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What do older adults use recreational cannabis for?

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Ever wondered how the legalization of recreational cannabis has impacted older adults? Apparently, older adults use cannabis mainly for medicinal purposes but buy it from recreational retailers without prescription – suggests a recent UBC study. (1)

What are the most common usages?

The study conducted by researchers at UBC Vancouver‘s School of Nursing involved 12 adults aged 71 to 85. Every participant had one or many medical diagnoses such as arthritis, high blood pressure and insomnia.

In accordance with this study, a 2019 Statistics Canada report suggests that older adults who are new users of cannabis are often using it for medicinal purposes. (2) Research shows that older adults use cannabis for pain or sleep. Many use cannabis products as an alternative to certain prescription drugs. There is a craze of trying out cannabis and finding out if it would work for them. “I’d been to a chiropractor, I’d been to a physio. I’d never done that before in my life … so I guess I thought, well, in for a penny, in for a pound. I’m going to a chiropractor. What – you know, sitting around in his office and – with all the other nuts – why don’t I try [cannabis]?”, said a 71-year-old male participant.

What type of cannabis products do older adults take and does it meet their expectations?

Contrary to smoking cannabis or eating edibles, older adults prefer ingesting cannabis in the form of oil, tincture drops or oil capsules. Topical creams are extremely popular as well. Interestingly, such methods of consumption help them control and track their doses which wouldn’t be easy with smoking cannabis.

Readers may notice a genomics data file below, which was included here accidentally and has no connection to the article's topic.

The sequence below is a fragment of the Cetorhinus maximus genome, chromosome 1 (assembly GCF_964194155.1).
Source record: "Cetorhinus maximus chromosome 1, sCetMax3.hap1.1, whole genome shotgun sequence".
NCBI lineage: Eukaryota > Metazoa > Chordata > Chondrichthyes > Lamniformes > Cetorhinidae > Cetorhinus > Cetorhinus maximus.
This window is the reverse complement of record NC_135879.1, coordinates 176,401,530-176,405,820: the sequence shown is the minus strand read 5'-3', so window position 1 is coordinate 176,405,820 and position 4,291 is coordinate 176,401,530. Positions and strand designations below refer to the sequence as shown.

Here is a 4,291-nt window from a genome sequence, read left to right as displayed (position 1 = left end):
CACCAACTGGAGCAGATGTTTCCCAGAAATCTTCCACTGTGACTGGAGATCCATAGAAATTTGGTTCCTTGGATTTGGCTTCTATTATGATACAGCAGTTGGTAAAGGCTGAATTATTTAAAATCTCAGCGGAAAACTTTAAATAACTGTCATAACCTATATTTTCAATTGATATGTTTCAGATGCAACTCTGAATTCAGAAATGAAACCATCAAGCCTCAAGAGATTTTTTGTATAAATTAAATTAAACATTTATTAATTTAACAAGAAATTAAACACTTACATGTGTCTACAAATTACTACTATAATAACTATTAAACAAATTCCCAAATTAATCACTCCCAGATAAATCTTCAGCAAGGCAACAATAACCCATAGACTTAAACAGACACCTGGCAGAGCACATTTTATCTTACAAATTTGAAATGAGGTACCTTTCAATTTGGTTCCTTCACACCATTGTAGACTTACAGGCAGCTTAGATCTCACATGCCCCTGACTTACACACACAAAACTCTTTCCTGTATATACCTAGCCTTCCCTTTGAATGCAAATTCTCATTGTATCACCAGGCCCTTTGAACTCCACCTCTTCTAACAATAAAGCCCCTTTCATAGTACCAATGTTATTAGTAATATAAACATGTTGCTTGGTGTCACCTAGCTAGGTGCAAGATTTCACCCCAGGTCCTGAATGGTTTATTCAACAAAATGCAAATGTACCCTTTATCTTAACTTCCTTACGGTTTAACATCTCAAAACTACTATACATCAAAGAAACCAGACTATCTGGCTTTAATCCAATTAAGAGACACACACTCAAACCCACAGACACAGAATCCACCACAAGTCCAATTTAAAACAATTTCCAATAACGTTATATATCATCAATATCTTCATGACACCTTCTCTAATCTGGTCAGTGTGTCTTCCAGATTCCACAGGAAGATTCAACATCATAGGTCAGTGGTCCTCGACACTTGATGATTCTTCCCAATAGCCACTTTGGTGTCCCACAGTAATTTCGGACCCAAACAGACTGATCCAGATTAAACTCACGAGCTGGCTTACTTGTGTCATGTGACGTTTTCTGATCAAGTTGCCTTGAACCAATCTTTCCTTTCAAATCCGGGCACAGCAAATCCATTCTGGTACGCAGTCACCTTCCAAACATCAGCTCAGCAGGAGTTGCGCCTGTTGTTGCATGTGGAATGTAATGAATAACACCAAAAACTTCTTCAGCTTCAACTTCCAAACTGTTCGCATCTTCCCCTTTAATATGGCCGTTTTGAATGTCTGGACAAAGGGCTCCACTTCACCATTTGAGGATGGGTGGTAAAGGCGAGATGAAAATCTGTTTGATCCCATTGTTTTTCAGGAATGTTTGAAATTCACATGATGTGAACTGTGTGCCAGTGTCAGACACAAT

Using cannabis makes most older adults feel positive and satisfied with the effects. But because many products contain THC at certain levels, it often leaves people with an unwanted high. “I was assured that this was a sort of starter dose and it would just affect arthritis. But in fact, I did get high, and it worked very well for arthritis, I’ll say that. But I also did get high and I didn’t really want to,” reported a 73-year-old woman patient.

How do older adults obtain cannabis?

According to the study, most older adults obtain their cannabis from licensed or non-licensed stores without any prescription. They find fewer product options in licensed stores, can you believe it? Only one participant bought it from a pharmacy using a prescription. Many rely on others to get their cannabis. Very often they get their cannabis from recreational stores that offer medicinal products as well.  “I tried the licensed place, and they said recreational. And then when I was Googling it, um, a lot of them said recreational, and if it did say medicinal, it wasn’t, um, topical. It was, like, medicinal but ingesting it,” said a 76-year-old woman participant. Confusions about licensed and unlicensed stores along with recreational and medicinal cannabis are very common among older adults.

This could possibly be because of the fact that their source of information are friends and acquaintances, cannabis store employees and the multiple forms of media because family physicians lack enough information on cannabis or do not support cannabis usage, the study points out. Well, this explains why many don’t use a prescription to buy cannabis products.

Footnote(s)

Jennifer Baumbusch & Isabel Sloan Yip (2021) Exploring New Use of Cannabis among Older Adults, Clinical Gerontologist, 44:1, 25-31, DOI: 10.1080/07317115.2020.1746720
Government of Canada, Statistics Canada. “The Daily — National Cannabis Survey, Third Quarter 2019.” Www150.Statcan.gc.ca, 30 Oct. 2019, www150.statcan.gc.ca/n1/daily-quotidien/191030/dq191030a-eng.htm?HPA=1.





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